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A Review of Rembrandt Soft Pastels

The Studio Work Table

The glorious mess that is my work table, showing my Rembrandt Landscape Set

The glorious mess that is my work table, showing my Rembrandt Landscape Set

I frequently use Rembrandt Pastels in my work as a pastel artist and especially use them when teaching pastel workshops. Although they are a soft pastel, I would describe them as medium soft, as they are harder than Unison or Sennelier, for example. The benefit of using a medium soft pastel is that they are a little more durable and so last a little longer, especially when using a very 'toothy' pastel paper such as the Fisher 400 that I love to work with.

Their slightly harder texture makes Rembrandt Pastels ideal for making the first marks on your paper, for example when blocking in great swathes of sky. Making the first layer of sky a layer of Rembrandt means that putting on clouds and 'weather' with a soft pastel is much easier, as soft pastel glides over harder pastel smoothly. The harder pastel does not overfill the tooth of the paper, so you can add more layers of soft pastel over the top and blend colours more easily.

Pastel Workshops

I find Rembrandt Landscape Pastels a real boon when teaching pastel workshops as they are much more durable than really soft pastels and therefore much easier for learners to handle. Some of the pigments of my other favourite pastels, Unison, are extremely soft and buttery, lovely for me to use, but they seem to turn instantly to dust in the hands of some students. As I like my students to go home with a painting they love, it's not good if the materials create mud in their hands! So I use Rembrandts extensively in my workshops, with a few Unisons and Pitt pencils thrown in.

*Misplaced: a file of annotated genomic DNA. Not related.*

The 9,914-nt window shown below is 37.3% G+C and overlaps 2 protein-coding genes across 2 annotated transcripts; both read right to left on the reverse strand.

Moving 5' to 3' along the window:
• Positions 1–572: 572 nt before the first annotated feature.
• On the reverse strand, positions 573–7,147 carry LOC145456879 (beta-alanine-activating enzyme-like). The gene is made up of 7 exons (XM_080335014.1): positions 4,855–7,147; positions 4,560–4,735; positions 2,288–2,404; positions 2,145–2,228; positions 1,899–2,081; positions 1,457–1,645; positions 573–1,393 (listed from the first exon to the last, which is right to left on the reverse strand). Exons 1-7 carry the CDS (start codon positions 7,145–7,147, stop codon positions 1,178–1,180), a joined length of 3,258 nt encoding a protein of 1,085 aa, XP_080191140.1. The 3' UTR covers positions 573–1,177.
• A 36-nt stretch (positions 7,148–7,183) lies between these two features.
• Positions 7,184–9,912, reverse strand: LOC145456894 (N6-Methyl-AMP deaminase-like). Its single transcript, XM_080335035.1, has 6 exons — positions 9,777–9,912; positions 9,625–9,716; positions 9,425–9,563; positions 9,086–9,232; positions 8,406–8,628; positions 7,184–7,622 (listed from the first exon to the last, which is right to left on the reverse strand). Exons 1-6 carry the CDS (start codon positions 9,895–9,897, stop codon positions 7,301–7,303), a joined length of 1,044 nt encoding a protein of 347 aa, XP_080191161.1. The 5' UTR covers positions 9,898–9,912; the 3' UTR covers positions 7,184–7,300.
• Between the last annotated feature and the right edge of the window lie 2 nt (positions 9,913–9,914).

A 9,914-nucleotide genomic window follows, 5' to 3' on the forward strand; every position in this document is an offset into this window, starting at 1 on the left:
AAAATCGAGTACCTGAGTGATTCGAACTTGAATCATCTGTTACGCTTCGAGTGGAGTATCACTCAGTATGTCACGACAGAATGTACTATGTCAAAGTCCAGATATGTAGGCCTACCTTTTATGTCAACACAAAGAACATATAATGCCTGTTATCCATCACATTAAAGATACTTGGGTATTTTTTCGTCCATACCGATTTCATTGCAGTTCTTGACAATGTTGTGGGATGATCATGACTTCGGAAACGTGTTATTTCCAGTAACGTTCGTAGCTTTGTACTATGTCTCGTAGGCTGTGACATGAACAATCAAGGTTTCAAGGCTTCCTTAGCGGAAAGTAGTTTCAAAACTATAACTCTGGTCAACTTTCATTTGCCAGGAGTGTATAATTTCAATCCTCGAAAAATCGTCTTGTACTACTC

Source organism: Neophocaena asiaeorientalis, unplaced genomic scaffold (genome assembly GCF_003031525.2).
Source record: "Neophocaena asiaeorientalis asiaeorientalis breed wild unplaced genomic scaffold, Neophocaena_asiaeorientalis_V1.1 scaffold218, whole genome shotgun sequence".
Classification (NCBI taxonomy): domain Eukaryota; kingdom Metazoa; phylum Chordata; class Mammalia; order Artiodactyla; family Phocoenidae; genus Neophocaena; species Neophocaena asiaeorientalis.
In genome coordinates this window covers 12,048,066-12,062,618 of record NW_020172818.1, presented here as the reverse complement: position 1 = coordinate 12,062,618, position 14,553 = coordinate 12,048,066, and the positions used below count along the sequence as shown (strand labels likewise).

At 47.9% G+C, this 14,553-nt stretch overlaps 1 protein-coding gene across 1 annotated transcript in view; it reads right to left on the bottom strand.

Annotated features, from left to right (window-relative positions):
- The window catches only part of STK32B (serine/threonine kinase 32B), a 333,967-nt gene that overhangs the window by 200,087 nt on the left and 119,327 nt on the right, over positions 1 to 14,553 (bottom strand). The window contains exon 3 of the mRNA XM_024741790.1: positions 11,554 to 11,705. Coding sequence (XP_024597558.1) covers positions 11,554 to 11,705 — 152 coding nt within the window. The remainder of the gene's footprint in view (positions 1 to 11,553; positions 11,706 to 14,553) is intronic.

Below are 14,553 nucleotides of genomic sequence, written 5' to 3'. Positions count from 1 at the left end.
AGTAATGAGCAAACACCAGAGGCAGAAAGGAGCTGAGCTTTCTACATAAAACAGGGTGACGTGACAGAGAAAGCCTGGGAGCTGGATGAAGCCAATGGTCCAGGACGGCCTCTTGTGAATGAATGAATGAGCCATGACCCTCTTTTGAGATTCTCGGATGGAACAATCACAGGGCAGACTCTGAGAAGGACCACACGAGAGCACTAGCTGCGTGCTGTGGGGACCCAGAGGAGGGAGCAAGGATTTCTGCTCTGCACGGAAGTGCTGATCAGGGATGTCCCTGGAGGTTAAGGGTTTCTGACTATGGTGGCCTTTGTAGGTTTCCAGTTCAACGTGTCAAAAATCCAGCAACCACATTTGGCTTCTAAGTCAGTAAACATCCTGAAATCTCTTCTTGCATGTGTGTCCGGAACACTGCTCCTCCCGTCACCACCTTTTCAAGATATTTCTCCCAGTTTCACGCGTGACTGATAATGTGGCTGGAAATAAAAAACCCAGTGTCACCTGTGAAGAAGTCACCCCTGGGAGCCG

The firmer texture of Rembrandts also makes it easier to create fine lines. I scrub the blunt end of the pastel stick on to a test piece of pastel paper, creating a sharp rim all the way around the stick, which is great for rolling on to the paper, thus creating a finely drawn line.

The pastel set I use most has 90 Landscape colours, which is a great range. They comprise clear, true colours and varying tones of these. To date, I can find 225 pastel sticks. Each true pigment has its own number followed by .5, for example, in the olive green range, true olive green will be numbered 620.5. Darker shades of olive green (those with black pigment in) will have numbers below 620.5, such as 620.3 and olive green hues paler than the true pigment (those with white added) will have numbers higher than 620.5, such as 620.10 for example.

Lifeguards Relaxing At Trebarwith Strand

Lifeguards Relaxing At Trebarwith Strand, Cornwall.  Pastels on fisher 400 paper.

Lifeguards Relaxing At Trebarwith Strand, Cornwall. Pastels on fisher 400 paper.

The numbering system makes it very simple to re-order pastels and to add to your range by extending the numbers that you order. The relative hardness of the pastel also makes them much less expensive to buy than market-leading pastels, but without sacrificing too much in the way of quality. They are a great starting kit for anyone wanting to explore pastel painting without blowing the budget.

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In my own painting work, I use a mixture of Rembrandt, Unison and Sennelier pastel sticks with a few touches of Pitt pencils. This is how the painting to the right was created.

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Georgina Crawford (author) from Dartmoor on November 13, 2012:

Thank you peachpurple. I also use Faber-Castell, but the pencils. The Rembrandt colours are good, though.

peachy from Home Sweet Home on November 13, 2012:

I use Faber Castle most of the time. We don't have rembrandt brand over here. However, the colors look brilliant and realistic. Good review

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